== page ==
Saturday, April 28, 2012

The Big Chill - would you press the rewind button of life?

Just to keep the April ‘Fashion passes me by’ theme going – Qantas has an inflight “Encore” movie section that screens past Oscar winners, a complete boon for people like me who are guaranteed to have missed the Movie of the Year first time round. Obviously I was spoilt for choice in terms of films I’ve never got around to watching, but plumped for “The Big Chill”.

When I was at university in the 80’s, I had a friend who introduced me to the soundtrack of “The Big Chill” along with that of ‘Stand by Me’, and I’ve always loved the music from both films, although in a rare finger on the pulse moment I actually watched “Stand by Me’ when it first came out.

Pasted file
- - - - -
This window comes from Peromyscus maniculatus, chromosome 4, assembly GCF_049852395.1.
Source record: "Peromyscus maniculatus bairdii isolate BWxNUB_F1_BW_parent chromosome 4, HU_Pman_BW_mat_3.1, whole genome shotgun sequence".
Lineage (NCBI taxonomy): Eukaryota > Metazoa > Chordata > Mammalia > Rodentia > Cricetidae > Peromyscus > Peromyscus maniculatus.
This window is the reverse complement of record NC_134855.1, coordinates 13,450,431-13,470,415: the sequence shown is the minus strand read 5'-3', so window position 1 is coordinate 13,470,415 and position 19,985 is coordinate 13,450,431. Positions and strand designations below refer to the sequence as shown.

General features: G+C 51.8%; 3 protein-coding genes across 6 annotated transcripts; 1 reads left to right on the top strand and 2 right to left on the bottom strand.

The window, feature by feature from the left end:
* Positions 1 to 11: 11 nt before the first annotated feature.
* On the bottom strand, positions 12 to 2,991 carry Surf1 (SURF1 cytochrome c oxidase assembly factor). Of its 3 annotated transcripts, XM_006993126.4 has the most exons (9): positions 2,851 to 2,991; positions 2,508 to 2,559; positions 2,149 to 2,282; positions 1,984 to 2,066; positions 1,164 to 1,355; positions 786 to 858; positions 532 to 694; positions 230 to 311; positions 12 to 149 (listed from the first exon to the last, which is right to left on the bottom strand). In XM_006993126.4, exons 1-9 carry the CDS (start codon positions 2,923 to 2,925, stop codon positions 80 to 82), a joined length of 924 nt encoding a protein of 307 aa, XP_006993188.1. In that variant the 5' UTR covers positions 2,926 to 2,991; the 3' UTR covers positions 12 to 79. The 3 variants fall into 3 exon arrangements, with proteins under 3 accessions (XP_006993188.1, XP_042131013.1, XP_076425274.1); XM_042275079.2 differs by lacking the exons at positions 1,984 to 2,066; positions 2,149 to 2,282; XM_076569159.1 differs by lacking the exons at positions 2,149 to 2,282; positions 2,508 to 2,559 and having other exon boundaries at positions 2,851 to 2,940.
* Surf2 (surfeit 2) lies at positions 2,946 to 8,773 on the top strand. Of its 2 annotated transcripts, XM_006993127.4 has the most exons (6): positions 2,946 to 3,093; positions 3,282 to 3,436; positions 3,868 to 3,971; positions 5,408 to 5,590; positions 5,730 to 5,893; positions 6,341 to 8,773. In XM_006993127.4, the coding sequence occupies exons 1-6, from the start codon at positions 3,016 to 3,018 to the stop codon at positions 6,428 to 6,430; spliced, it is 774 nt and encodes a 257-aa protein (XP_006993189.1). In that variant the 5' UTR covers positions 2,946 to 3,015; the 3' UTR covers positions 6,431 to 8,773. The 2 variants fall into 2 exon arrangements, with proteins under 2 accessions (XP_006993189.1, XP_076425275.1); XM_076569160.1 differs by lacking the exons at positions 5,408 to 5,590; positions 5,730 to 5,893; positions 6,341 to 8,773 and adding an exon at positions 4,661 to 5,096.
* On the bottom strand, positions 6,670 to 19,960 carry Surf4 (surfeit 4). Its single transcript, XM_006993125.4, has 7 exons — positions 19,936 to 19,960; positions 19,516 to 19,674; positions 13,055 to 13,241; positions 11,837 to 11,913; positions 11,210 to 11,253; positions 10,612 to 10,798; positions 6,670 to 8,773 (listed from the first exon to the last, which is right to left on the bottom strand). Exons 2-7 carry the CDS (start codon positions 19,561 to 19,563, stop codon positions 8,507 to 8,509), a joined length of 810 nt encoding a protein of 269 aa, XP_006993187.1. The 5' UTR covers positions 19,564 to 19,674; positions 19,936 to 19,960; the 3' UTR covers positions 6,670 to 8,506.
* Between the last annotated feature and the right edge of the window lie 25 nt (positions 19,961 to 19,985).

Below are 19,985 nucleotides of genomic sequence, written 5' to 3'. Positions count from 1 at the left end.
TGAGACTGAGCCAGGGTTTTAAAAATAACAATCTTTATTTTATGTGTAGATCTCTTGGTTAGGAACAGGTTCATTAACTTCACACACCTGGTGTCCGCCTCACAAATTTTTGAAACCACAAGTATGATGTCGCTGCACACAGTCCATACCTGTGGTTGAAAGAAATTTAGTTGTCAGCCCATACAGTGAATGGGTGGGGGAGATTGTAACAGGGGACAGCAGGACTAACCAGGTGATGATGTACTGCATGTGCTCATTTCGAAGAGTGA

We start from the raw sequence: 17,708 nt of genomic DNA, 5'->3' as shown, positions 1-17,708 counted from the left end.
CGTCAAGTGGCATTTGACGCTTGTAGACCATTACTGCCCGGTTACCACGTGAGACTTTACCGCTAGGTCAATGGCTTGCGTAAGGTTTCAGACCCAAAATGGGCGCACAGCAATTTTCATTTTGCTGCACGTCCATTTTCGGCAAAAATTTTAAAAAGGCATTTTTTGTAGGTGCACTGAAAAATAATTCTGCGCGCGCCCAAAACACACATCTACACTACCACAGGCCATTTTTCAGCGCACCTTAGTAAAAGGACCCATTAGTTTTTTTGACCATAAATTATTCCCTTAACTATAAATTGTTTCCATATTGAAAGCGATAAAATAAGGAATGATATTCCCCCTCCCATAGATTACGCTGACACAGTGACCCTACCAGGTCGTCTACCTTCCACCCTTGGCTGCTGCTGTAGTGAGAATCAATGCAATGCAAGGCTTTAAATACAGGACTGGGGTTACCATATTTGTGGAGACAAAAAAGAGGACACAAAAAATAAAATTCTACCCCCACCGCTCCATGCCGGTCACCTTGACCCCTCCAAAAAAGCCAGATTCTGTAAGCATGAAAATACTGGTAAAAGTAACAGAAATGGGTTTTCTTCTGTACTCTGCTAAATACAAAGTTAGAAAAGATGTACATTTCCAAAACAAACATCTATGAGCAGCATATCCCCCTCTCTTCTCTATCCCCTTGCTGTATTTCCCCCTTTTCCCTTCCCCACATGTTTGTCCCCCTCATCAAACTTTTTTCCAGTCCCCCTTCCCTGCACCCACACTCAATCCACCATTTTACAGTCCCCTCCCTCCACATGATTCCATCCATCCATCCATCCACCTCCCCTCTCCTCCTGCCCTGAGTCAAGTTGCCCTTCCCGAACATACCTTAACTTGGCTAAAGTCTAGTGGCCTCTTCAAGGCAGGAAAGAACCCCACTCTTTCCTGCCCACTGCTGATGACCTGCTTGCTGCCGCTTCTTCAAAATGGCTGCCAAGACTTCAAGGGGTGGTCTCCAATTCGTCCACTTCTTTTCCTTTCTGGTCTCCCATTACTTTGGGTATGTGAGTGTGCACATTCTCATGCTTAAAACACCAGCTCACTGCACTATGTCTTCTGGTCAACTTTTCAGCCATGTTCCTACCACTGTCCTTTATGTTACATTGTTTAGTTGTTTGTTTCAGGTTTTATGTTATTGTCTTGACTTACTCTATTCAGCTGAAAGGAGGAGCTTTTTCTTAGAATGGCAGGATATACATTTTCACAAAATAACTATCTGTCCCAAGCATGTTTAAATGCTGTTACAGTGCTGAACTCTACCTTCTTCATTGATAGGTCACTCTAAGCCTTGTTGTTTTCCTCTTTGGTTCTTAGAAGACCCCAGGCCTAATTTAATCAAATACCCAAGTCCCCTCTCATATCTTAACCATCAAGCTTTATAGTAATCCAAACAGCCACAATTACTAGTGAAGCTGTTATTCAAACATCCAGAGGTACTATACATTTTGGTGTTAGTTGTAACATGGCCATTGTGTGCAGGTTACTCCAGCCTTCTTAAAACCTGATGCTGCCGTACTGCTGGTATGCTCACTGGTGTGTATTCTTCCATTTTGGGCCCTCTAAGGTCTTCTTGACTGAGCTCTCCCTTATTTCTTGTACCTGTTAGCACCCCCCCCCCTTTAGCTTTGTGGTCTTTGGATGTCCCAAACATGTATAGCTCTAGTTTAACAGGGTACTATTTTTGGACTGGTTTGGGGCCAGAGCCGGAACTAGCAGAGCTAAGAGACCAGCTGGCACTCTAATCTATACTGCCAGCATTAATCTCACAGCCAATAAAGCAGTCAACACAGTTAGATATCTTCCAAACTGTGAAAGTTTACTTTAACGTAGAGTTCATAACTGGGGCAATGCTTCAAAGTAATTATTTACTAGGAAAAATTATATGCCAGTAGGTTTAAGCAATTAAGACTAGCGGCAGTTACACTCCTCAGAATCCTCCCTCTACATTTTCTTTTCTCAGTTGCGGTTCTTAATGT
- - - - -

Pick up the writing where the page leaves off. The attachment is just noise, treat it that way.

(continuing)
I knew the background story to “The Big Chill’ was based around a group of university friends, now in their late thirties I’m guessing, who gather for a weekend following the funeral of one of the group who has committed suicide. I’m actually quite glad I never got around to watching it first time round as perhaps it is one of those mid life movies you need to watch when you can empathise with things like those close university friendships you never quite loose despite love, marriage, children, years and paunches and people’s lives not turning out as expected. There is something about those type of friendships you make in your late teens and early twenties, a type of shared history and residual fondness that holds you together in a way that’s difficult to replicate later on in life. Watching the movie, I thought of my own group of university friends and tried to imagine us reunited for a weekend – though I couldn’t quite decide who I was going to pick as the unfortunate suicide whose funeral is going to draw us all back together, but I did quite fancy a weekend all holed up together in tastefully decorated American house with a young Meryl Streep as the hostess with the mostest. But perhaps the real message of the film is that at the end of the weekend all the characters pick up and go back to their normal lives, albeit it with a few twists. They don’t decide to keep going in a nostalgic, back to student days type commune because in the end you can't go back.